Should I have prayed first? Should I have asked for advice from my ministry peers or considered how it might look to other Christians? I don’t know. But I did do what I usually do. I rushed through the open door.
"I would love to teach a workshop!"
It was set in motion. I, an evangelical pastor would be a workshop presenter at a festival with 1,500 Pagans.
It was the end of my friend’s memorial service, and I became a larger part of the lives of his friends who were left behind. Speaking at his service, I hailed back to early, Celtic Christianity—to the idea of “Thin Places” where heaven meets earth. Death is a Thin Place. It reminds us of our mortality. It captures our fears, hopes, joys and sorrows in one anarchic clash, while we squint in the blinding light of eternity. I ended my short message calling each to consider making their life a Thin Place—a place where people could capture heaven. It was not a salvation message, but it was one rooted in my faith, and it reverberated gently among the Pagans that night. I am convinced that what we give people is indicative of where we are headed. If we show them heaven by treating them graciously, then heaven is flowing from our hearts. On the other hand, if we give people Hell, that speaks for itself.
The next couple weeks I developed a workshop idea for the Pagan festival:
“The Circle and The Cross Talk: Re-visioning Pagan/Christian Relationships”
"Looking back to the Caesars and to the Burning Times misconceptions and urban myths have had deadly results for both Pagans and Christians. In our own times, though mild in comparison, Pagans have been on the receiving end of the religious persecution. Some have chosen to remain in the broom closet, and others have faced the struggle head on—sometimes to bitter disappointment with family, friends and work associates. This workshop is designed as a deeper look into the worldview differences between Christian and Neo-Pagan thought with a focus upon deconstructing and re-visioning some of the beliefs, which cause the greatest pain. Come learn to navigate this battlefield of philosophical tension. Topics of frustration to be covered include judgment, conversion, spiritual dissonance and sexuality."
I am teaching a workshop on heaven and hell, salvation, spiritual warfare and sex from a biblical perspective at a Pagan gathering, and people are excited about it. Someone pinch me, and wake me up.
Paul spoke of his love for the Jews. I have this same love for Neo-Pagans. Over the last 12 years I have learned that this often falsely-maligned group is filled with beautiful people. Our Christian tendency is to reduce every person to simply a sinner, and we lose sight of imago dei, which simmers gently in the each person. I sometimes demonize cultural and religious groups I do not understand and lose sight of legitimate critiques they have against my own culture. I have found Neo-Pagans to be among the brightest and ablest critics of Christian culture. Yet, I was being accepted as a voice of legitimacy on their turf, and I am a man of the cloth they choose not to weave their garments from.
Did this support the old adage that it is not what you say, but how you say it? Has my work in deconstructing and redefining Christian doctrine missionally for alternative spiritualities made me a gentler Christian? Had I found a way to express Jesus to people who seemed to have no problem with Him, but struggled mightily with His followers? Perhaps it was simpler than that. Perhaps when my friend died, I showed myself true—to him and his friends and did so without worrying whether my reputation would be sullied by hanging out with witches.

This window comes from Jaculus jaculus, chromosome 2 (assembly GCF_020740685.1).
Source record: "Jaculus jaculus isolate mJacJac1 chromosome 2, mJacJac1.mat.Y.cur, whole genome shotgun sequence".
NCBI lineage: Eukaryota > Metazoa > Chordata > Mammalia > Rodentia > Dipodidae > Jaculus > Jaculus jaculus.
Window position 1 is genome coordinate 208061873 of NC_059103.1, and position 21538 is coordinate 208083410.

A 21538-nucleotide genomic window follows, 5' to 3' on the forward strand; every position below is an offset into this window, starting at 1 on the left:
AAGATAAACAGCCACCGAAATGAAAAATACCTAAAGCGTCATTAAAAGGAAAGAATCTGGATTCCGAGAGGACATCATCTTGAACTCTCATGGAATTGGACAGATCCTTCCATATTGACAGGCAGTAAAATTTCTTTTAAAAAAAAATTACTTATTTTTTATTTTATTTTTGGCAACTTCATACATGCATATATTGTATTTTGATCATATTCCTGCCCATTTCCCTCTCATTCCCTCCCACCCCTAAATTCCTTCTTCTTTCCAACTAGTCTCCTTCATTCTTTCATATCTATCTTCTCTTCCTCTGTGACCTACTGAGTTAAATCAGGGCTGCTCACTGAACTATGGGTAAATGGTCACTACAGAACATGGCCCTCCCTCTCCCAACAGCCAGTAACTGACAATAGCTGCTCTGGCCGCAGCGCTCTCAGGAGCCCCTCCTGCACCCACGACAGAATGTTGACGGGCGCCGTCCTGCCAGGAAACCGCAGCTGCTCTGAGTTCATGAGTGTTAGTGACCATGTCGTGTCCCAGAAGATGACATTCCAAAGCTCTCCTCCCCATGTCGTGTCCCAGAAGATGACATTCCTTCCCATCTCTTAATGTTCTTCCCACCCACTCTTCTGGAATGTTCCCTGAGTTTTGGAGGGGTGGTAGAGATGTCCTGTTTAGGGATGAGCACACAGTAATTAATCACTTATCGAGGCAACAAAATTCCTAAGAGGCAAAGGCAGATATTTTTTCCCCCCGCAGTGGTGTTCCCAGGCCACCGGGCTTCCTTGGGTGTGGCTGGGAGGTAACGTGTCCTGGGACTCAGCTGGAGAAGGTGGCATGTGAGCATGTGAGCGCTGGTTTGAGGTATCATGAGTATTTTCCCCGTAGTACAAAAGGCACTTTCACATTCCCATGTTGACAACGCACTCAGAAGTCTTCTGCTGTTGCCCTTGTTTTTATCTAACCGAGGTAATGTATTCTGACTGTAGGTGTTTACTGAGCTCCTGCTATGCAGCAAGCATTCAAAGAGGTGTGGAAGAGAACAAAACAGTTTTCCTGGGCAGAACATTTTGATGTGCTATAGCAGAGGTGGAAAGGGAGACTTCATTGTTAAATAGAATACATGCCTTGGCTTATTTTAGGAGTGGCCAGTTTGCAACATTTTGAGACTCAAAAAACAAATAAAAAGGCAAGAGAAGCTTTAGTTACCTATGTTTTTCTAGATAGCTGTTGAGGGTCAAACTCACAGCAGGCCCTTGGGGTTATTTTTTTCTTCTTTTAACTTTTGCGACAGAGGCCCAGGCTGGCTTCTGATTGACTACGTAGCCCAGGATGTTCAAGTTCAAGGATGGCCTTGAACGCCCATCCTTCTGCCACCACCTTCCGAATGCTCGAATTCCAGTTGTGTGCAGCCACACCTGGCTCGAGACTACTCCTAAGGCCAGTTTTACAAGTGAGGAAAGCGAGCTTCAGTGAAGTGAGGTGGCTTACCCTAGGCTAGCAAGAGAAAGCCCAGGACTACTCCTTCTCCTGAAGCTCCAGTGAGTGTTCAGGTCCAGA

Perhaps I am actually compromising my faith, as my detractors warn, or being subtly deceived by the devil and moving into unprotected territory where I will be subject to the devil’s attacks. One pastor had suggested as much when he asked me the rather sophomoric question, "Have you ever heard the term ‘fellowshipping with darkness’?"
"Uh, yeah …" Gee, It’s not like I haven’t been a Pentecostal Pastor for 20 years, I thought.
"Well what does it mean to you?" He queried deeper, as though he was trying to mine some deep-seated unrepentant condition from my heart.
I wanted to answer, "It looks like sitting in a room with a bunch of cowards screaming at demons, while people who need Jesus are out on the streets during Halloween. That looks like fellowshipping with darkness to me." But I held my sarcasm before his inquisition. Halloween in Salem is a month long, and while we made friends, served the community and shared our faith, this man had critiqued our outreach projects. He sat in holy huddles inside the safety of the church.
If Halloween outreach has been a problem, teaching at a Pagan Festival is going to be a bigger problem for some people, but for now I will prepare and see what the upcoming months moving toward the conference bring.
As I draw deeper into the culture of these people I love, will I find deeper expressions of the imago dei? Will I find people earnestly seeking authentic spirituality? Will I find other Christians who are willing to join me in a quest to share Shalom, or will I find myself fellowshipping with darkness, turmoil and succumbing to deception? I think I know the answer, but who can read the map of the untrod paths of an adventure yet untried?
Only one Person can read that future which does not yet exist, and I leave this journey in His hands.